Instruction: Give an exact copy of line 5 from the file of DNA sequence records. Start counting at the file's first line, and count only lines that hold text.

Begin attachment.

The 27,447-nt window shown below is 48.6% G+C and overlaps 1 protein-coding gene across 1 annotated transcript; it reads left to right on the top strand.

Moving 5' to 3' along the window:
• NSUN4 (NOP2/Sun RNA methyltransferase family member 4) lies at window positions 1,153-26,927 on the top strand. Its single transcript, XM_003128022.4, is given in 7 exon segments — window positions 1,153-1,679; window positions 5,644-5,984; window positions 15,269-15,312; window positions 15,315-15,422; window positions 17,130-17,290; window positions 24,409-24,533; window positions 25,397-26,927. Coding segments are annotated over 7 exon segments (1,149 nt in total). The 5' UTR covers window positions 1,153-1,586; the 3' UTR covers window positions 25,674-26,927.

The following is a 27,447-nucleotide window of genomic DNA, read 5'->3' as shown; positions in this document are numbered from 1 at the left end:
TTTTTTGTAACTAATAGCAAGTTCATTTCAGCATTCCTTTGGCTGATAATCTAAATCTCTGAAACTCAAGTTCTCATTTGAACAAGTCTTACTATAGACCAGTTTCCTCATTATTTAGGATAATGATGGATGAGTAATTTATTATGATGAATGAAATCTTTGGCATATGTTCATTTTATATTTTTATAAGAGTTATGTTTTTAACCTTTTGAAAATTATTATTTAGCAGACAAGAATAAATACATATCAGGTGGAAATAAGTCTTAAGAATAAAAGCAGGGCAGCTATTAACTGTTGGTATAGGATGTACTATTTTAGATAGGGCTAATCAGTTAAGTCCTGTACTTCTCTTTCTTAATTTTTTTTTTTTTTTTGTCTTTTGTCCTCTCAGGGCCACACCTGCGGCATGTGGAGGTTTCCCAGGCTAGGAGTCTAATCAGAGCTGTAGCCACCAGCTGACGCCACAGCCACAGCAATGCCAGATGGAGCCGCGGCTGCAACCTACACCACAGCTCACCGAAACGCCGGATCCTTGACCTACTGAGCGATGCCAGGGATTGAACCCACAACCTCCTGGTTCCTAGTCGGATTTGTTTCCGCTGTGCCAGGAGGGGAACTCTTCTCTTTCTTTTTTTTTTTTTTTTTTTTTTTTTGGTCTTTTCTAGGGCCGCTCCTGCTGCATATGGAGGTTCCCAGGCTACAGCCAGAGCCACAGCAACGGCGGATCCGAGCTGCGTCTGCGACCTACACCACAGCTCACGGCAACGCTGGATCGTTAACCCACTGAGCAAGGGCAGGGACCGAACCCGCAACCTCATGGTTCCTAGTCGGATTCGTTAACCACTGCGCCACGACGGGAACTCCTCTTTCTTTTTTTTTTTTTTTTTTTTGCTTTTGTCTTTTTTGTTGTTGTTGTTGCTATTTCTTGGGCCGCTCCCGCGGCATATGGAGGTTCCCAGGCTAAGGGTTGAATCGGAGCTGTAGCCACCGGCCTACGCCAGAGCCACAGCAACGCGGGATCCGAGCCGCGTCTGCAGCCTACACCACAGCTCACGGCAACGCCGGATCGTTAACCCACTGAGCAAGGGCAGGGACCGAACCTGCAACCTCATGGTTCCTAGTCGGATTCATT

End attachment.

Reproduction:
TTTTTTGTAACTAATAGCAAGTTCATTTCAGCATTCCTTTGGCTGATAATCTAAATCTCTGAAACTCAAGTTCTCATTTGAACAAGTCTTACTATAGACCAGTTTCCTCATTATTTAGGATAATGATGGATGAGTAATTTATTATGATGAATGAAATCTTTGGCATATGTTCATTTTATATTTTTATAAGAGTTATGTTTTTAACCTTTTGAAAATTATTATTTAGCAGACAAGAATAAATACATATCAGGTGGAAATAAGTCTTAAGAATAAAAGCAGGGCAGCTATTAACTGTTGGTATAGGATGTACTATTTTAGATAGGGCTAATCAGTTAAGTCCTGTACTTCTCTTTCTTAATTTTTTTTTTTTTTTTGTCTTTTGTCCTCTCAGGGCCACACCTGCGGCATGTGGAGGTTTCCCAGGCTAGGAGTCTAATCAGAGCTGTAGCCACCAGCTGACGCCACAGCCACAGCAATGCCAGATGGAGCCGCGGCTGCAACCTACACCACAGCTCACCGAAACGCCGGATCCTTGACCTACTGAGCGATGCCAGGGATTGAACCCACAACCTCCTGGTTCCTAGTCGGATTTGTTTCCGCTGTGCCAGGAGGGGAACTCTTCTCTTTCTTTTTTTTTTTTTTTTTTTTTTTTTGGTCTTTTCTAGGGCCGCTCCTGCTGCATATGGAGGTTCCCAGGCTACAGCCAGAGCCACAGCAACGGCGGATCCGAGCTGCGTCTGCGACCTACACCACAGCTCACGGCAACGCTGGATCGTTAACCCACTGAGCAAGGGCAGGGACCGAACCCGCAACCTCATGGTTCCTAGTCGGATTCGTTAACCACTGCGCCACGACGGGAACTCCTCTTTCTTTTTTTTTTTTTTTTTTTTGCTTTTGTCTTTTTTGTTGTTGTTGTTGCTATTTCTTGGGCCGCTCCCGCGGCATATGGAGGTTCCCAGGCTAAGGGTTGAATCGGAGCTGTAGCCACCGGCCTACGCCAGAGCCACAGCAACGCGGGATCCGAGCCGCGTCTGCAGCCTACACCACAGCTCACGGCAACGCCGGATCGTTAACCCACTGAGCAAGGGCAGGGACCGAACCTGCAACCTCATGGTTCCTAGTCGGATTCATT